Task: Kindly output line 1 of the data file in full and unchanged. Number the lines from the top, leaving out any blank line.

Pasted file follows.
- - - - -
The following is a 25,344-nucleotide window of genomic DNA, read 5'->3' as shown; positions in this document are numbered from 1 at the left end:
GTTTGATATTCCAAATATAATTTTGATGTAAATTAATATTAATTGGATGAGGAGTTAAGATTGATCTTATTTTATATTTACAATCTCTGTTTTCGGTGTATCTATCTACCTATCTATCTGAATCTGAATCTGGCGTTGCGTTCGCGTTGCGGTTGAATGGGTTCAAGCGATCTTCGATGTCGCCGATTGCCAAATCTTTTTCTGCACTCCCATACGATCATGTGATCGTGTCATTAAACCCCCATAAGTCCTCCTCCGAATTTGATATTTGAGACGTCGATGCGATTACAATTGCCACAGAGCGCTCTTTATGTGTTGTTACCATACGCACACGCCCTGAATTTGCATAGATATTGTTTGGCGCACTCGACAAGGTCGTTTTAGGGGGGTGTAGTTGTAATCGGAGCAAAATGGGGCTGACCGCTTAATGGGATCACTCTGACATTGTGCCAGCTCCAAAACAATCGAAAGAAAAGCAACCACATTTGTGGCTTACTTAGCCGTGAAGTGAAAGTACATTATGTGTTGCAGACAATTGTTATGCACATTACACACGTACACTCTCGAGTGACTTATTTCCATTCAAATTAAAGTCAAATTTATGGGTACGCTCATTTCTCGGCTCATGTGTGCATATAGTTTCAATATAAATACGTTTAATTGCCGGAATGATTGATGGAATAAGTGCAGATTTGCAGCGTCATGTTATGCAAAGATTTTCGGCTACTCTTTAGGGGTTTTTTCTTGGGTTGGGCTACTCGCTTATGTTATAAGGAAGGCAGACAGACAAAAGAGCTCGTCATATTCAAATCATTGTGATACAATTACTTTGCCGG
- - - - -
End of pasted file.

The following is a 25,344-nucleotide window of genomic DNA, read 5'->3' as shown; positions in this document are numbered from 1 at the left end: